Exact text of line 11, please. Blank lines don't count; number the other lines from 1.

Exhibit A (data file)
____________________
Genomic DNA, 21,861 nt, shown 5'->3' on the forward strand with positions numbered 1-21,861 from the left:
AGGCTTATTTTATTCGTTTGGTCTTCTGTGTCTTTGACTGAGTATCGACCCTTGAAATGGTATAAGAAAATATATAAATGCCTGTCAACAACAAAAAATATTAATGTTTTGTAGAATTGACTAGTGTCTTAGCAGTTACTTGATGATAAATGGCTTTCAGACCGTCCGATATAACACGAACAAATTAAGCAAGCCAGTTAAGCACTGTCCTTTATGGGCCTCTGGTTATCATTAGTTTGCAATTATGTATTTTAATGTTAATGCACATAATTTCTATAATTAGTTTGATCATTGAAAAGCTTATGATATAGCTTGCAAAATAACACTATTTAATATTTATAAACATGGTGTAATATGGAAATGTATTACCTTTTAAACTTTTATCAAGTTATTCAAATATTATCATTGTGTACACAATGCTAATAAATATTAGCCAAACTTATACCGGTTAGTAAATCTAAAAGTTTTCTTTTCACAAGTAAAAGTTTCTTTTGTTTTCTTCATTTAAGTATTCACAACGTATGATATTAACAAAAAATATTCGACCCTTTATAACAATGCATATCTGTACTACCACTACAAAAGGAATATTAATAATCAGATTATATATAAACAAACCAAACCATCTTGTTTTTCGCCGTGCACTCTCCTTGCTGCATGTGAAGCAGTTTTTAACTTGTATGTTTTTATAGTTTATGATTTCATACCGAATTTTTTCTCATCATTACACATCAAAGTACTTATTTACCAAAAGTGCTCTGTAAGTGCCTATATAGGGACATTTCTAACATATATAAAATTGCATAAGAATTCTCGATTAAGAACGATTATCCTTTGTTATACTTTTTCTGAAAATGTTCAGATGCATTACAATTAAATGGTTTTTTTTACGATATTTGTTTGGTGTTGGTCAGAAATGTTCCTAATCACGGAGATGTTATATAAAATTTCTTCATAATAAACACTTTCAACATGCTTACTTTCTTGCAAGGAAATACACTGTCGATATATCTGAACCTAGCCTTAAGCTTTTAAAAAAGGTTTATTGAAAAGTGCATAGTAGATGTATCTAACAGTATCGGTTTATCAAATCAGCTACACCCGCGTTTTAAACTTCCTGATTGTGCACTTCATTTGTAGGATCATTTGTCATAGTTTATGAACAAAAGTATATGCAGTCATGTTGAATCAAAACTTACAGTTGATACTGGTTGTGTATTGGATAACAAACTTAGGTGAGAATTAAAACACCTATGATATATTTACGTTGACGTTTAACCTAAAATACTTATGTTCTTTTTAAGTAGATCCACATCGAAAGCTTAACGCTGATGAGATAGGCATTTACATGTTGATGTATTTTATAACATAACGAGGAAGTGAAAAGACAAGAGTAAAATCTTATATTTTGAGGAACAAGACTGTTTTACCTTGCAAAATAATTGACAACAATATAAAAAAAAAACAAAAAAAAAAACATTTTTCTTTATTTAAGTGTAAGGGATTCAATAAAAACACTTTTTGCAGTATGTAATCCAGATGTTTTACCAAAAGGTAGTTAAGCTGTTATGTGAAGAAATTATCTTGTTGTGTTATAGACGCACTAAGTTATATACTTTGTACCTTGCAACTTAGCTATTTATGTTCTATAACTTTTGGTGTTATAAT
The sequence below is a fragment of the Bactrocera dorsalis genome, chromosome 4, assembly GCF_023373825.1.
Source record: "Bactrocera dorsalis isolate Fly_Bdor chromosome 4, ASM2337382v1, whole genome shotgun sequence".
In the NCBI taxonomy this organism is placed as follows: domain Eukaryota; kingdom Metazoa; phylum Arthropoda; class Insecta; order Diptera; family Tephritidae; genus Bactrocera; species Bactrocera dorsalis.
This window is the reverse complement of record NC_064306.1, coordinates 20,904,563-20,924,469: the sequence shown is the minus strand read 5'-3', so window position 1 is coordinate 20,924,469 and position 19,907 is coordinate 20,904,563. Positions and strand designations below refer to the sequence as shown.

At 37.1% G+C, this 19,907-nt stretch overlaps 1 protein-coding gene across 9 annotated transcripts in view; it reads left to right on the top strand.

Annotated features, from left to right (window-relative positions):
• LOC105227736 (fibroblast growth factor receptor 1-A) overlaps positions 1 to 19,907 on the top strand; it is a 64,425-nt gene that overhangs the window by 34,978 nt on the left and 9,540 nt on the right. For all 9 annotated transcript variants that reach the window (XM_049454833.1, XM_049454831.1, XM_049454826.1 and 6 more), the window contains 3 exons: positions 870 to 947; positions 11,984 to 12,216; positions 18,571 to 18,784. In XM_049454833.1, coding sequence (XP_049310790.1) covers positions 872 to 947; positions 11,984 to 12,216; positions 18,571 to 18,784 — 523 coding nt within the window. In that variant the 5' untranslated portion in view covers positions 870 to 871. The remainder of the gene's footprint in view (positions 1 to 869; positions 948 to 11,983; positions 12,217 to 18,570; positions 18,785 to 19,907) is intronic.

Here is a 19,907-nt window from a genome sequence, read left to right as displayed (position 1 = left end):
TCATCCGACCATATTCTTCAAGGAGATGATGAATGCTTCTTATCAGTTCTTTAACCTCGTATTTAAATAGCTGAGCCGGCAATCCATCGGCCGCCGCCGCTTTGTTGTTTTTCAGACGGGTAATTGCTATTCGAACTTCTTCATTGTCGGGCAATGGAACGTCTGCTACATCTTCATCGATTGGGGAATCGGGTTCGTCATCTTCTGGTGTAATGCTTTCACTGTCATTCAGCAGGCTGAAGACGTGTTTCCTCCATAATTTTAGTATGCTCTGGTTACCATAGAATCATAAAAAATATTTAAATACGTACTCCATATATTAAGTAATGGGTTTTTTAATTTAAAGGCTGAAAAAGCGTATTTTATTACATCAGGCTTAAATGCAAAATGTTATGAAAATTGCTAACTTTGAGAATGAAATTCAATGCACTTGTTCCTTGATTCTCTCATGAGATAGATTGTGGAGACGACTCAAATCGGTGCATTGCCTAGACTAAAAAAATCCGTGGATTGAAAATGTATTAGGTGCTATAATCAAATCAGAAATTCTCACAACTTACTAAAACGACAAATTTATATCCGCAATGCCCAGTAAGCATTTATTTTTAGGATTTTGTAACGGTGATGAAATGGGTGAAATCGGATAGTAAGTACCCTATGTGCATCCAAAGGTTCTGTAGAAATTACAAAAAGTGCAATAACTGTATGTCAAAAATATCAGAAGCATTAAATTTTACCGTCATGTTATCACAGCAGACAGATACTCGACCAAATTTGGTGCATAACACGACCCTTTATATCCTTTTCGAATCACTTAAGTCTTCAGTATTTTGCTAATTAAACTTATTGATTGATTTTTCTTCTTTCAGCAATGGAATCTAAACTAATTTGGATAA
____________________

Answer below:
TCATCCGACCATATTCTTCAAGGAGATGATGAATGCTTCTTATCAGTTCTTTAACCTCGTATTTAAATAGCTGAGCCGGCAATCCATCGGCCGCCGCCGCTTTGTTGTTTTTCAGACGGGTAATTGCTATTCGAACTTCTTCATTGTCGGGCAATGGAACGTCTGCTACATCTTCATCGATTGGGGAATCGGGTTCGTCATCTTCTGGTGTAATGCTTTCACTGTCATTCAGCAGGCTGAAGACGTGTTTCCTCCATAATTTTAGTATGCTCTGGTTACCATAGAATCATAAAAAATATTTAAATACGTACTCCATATATTAAGTAATGGGTTTTTTAATTTAAAGGCTGAAAAAGCGTATTTTATTACATCAGGCTTAAATGCAAAATGTTATGAAAATTGCTAACTTTGAGAATGAAATTCAATGCACTTGTTCCTTGATTCTCTCATGAGATAGATTGTGGAGACGACTCAAATCGGTGCATTGCCTAGACTAAAAAAATCCGTGGATTGAAAATGTATTAGGTGCTATAATCAAATCAGAAATTCTCACAACTTACTAAAACGACAAATTTATATCCGCAATGCCCAGTAAGCATTTATTTTTAGGATTTTGTAACGGTGATGAAATGGGTGAAATCGGATAGTAAGTACCCTATGTGCATCCAAAGGTTCTGTAGAAATTACAAAAAGTGCAATAACTGTATGTCAAAAATATCAGAAGCATTAAATTTTACCGTCATGTTATCACAGCAGACAGATACTCGACCAAATTTGGTGCATAACACGACCCTTTATATCCTTTTCGAATCACTTAAGTCTTCAGTATTTTGCTAATTAAACTTATTGATTGATTTTTCTTCTTTCAGCAATGGAATCTAAACTAATTTGGATAA